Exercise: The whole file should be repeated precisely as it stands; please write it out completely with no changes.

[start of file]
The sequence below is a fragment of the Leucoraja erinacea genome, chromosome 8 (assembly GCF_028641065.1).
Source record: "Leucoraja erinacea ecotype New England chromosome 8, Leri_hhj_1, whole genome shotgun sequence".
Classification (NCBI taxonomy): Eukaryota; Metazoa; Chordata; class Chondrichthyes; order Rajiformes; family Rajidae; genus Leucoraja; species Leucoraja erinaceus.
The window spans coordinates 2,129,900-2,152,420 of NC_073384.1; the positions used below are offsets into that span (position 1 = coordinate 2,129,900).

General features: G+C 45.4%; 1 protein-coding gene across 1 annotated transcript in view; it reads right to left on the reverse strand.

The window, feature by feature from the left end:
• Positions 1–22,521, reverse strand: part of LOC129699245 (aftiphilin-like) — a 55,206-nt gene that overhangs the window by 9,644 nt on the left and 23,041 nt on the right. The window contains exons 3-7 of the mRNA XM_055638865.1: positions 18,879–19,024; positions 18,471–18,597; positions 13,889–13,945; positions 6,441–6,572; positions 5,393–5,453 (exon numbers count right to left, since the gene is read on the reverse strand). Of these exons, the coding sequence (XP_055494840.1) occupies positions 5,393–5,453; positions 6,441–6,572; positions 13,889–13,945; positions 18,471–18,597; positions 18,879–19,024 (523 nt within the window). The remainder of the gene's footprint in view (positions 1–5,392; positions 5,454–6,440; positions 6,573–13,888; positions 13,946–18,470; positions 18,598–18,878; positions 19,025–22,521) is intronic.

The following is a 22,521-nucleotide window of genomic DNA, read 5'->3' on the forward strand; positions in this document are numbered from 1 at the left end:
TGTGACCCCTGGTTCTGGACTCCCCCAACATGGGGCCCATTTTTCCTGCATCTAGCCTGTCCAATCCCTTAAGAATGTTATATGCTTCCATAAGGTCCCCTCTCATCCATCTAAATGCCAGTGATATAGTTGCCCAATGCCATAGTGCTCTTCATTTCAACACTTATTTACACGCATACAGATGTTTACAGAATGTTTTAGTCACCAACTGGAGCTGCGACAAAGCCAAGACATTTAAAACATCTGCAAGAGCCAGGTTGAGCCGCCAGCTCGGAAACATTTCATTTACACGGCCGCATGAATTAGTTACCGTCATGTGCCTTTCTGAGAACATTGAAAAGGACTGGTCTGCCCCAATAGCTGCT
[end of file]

The sequence below is a fragment of the Leucoraja erinacea genome, chromosome 8 (assembly GCF_028641065.1).
Source record: "Leucoraja erinacea ecotype New England chromosome 8, Leri_hhj_1, whole genome shotgun sequence".
Classification (NCBI taxonomy): Eukaryota; Metazoa; Chordata; class Chondrichthyes; order Rajiformes; family Rajidae; genus Leucoraja; species Leucoraja erinaceus.
The window spans coordinates 2,129,900-2,152,420 of NC_073384.1; the positions used below are offsets into that span (position 1 = coordinate 2,129,900).

General features: G+C 45.4%; 1 protein-coding gene across 1 annotated transcript in view; it reads right to left on the reverse strand.

The window, feature by feature from the left end:
• Positions 1–22,521, reverse strand: part of LOC129699245 (aftiphilin-like) — a 55,206-nt gene that overhangs the window by 9,644 nt on the left and 23,041 nt on the right. The window contains exons 3-7 of the mRNA XM_055638865.1: positions 18,879–19,024; positions 18,471–18,597; positions 13,889–13,945; positions 6,441–6,572; positions 5,393–5,453 (exon numbers count right to left, since the gene is read on the reverse strand). Of these exons, the coding sequence (XP_055494840.1) occupies positions 5,393–5,453; positions 6,441–6,572; positions 13,889–13,945; positions 18,471–18,597; positions 18,879–19,024 (523 nt within the window). The remainder of the gene's footprint in view (positions 1–5,392; positions 5,454–6,440; positions 6,573–13,888; positions 13,946–18,470; positions 18,598–18,878; positions 19,025–22,521) is intronic.

The following is a 22,521-nucleotide window of genomic DNA, read 5'->3' on the forward strand; positions in this document are numbered from 1 at the left end:
TGTGACCCCTGGTTCTGGACTCCCCCAACATGGGGCCCATTTTTCCTGCATCTAGCCTGTCCAATCCCTTAAGAATGTTATATGCTTCCATAAGGTCCCCTCTCATCCATCTAAATGCCAGTGATATAGTTGCCCAATGCCATAGTGCTCTTCATTTCAACACTTATTTACACGCATACAGATGTTTACAGAATGTTTTAGTCACCAACTGGAGCTGCGACAAAGCCAAGACATTTAAAACATCTGCAAGAGCCAGGTTGAGCCGCCAGCTCGGAAACATTTCATTTACACGGCCGCATGAATTAGTTACCGTCATGTGCCTTTCTGAGAACATTGAAAAGGACTGGTCTGCCCCAATAGCTGCT